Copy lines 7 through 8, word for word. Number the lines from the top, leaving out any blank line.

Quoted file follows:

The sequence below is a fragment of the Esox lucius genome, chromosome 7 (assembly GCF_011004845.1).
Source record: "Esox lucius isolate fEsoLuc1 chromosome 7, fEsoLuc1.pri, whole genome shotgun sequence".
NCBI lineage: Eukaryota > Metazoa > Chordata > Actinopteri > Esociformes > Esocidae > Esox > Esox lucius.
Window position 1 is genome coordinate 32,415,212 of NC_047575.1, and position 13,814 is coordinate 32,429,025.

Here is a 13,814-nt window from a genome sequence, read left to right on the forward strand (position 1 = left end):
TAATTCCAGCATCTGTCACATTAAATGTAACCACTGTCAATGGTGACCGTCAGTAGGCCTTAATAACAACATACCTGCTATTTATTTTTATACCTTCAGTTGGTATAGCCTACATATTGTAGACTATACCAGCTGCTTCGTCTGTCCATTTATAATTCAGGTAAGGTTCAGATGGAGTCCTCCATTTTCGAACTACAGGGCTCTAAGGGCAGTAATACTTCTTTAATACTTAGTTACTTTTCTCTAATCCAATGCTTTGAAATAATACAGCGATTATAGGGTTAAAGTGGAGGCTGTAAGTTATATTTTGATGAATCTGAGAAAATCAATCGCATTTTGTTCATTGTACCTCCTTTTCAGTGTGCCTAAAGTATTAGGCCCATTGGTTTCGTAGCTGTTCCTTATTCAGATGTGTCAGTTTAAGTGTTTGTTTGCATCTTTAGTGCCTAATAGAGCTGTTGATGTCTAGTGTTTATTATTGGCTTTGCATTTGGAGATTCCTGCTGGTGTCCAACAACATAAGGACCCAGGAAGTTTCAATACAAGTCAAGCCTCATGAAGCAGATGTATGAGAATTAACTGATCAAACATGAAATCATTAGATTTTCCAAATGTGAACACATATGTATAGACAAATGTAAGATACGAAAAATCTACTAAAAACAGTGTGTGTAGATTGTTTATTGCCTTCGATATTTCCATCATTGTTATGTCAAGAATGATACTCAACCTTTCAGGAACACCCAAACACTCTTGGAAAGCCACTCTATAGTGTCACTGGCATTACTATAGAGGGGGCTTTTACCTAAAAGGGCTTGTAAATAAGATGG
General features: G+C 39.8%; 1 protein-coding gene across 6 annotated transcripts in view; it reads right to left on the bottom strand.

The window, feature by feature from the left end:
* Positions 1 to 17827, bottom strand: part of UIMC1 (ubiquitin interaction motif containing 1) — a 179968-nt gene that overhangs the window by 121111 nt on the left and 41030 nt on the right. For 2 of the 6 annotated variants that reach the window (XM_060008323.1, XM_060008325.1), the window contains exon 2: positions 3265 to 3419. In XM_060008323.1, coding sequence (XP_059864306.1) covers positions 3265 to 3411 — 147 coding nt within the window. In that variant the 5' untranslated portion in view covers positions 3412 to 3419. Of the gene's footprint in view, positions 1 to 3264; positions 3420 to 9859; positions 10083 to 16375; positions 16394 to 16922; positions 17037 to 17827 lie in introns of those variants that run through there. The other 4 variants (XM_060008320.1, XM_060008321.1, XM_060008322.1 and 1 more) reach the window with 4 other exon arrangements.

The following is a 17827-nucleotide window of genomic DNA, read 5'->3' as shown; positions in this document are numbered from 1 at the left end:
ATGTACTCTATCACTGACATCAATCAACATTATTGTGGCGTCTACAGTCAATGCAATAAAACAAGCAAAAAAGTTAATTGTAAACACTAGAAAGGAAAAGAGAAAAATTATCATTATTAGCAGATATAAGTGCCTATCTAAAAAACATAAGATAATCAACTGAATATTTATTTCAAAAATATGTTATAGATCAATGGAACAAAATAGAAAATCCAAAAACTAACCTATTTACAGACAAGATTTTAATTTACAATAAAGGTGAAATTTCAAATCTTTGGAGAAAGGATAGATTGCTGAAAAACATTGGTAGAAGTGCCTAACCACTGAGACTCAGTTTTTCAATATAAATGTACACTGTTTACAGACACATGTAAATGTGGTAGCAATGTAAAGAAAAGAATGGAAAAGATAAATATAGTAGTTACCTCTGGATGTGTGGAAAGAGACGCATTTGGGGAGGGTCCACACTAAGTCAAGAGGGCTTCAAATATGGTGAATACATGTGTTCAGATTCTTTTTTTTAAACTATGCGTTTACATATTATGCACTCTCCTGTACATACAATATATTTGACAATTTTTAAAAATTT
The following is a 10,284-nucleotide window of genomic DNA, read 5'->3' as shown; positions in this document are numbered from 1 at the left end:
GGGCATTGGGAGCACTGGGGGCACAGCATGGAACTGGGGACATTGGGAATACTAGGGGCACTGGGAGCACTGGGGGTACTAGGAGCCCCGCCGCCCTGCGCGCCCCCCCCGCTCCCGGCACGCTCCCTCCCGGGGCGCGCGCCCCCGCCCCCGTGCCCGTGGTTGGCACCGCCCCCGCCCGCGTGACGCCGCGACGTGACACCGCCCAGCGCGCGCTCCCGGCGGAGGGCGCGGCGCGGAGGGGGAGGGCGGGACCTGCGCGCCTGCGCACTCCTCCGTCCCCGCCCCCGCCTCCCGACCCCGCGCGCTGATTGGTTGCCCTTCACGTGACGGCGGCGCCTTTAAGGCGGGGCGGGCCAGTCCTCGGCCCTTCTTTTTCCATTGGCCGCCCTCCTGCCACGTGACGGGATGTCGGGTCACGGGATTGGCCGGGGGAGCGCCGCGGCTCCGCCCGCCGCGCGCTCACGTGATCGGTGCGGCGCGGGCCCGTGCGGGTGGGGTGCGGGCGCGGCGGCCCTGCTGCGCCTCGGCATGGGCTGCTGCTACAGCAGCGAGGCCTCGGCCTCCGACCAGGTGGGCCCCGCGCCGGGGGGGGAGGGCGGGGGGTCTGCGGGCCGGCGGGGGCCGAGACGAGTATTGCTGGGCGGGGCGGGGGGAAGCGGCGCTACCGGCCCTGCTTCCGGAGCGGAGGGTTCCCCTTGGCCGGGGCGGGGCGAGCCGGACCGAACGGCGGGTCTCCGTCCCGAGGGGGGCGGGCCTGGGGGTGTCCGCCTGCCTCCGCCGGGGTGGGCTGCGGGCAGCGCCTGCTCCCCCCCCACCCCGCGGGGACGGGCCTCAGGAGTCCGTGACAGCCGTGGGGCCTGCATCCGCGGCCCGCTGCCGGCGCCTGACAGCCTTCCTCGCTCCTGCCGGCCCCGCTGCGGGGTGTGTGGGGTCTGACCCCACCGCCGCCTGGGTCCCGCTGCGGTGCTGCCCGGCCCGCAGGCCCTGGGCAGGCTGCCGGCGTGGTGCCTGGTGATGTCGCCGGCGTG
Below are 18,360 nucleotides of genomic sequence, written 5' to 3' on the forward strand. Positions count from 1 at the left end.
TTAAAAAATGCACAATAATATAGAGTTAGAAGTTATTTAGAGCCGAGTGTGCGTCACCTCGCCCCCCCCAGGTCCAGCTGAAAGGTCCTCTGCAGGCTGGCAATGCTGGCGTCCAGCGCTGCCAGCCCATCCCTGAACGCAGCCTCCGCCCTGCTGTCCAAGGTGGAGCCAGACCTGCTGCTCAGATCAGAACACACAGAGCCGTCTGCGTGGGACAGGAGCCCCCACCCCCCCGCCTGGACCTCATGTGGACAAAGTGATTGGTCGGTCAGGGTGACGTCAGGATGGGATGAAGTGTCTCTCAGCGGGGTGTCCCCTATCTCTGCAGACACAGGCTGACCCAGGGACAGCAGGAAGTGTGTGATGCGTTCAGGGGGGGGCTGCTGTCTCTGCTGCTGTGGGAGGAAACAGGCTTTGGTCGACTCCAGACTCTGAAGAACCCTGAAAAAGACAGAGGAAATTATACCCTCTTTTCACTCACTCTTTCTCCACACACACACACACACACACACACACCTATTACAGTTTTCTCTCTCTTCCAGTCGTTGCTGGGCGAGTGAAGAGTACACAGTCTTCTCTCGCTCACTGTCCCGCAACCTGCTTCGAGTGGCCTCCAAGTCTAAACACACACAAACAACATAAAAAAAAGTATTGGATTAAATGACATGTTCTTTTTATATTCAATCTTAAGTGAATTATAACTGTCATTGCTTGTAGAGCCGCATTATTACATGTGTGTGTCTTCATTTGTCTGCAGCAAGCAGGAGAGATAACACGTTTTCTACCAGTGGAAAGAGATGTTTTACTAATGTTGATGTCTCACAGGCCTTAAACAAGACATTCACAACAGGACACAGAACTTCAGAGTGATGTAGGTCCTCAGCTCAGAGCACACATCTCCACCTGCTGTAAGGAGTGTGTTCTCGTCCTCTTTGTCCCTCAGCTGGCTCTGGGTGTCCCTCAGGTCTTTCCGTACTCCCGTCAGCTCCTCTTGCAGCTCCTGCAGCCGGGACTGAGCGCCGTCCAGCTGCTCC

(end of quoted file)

General features: G+C 39.8%; 1 protein-coding gene across 6 annotated transcripts in view; it reads right to left on the bottom strand.

The window, feature by feature from the left end: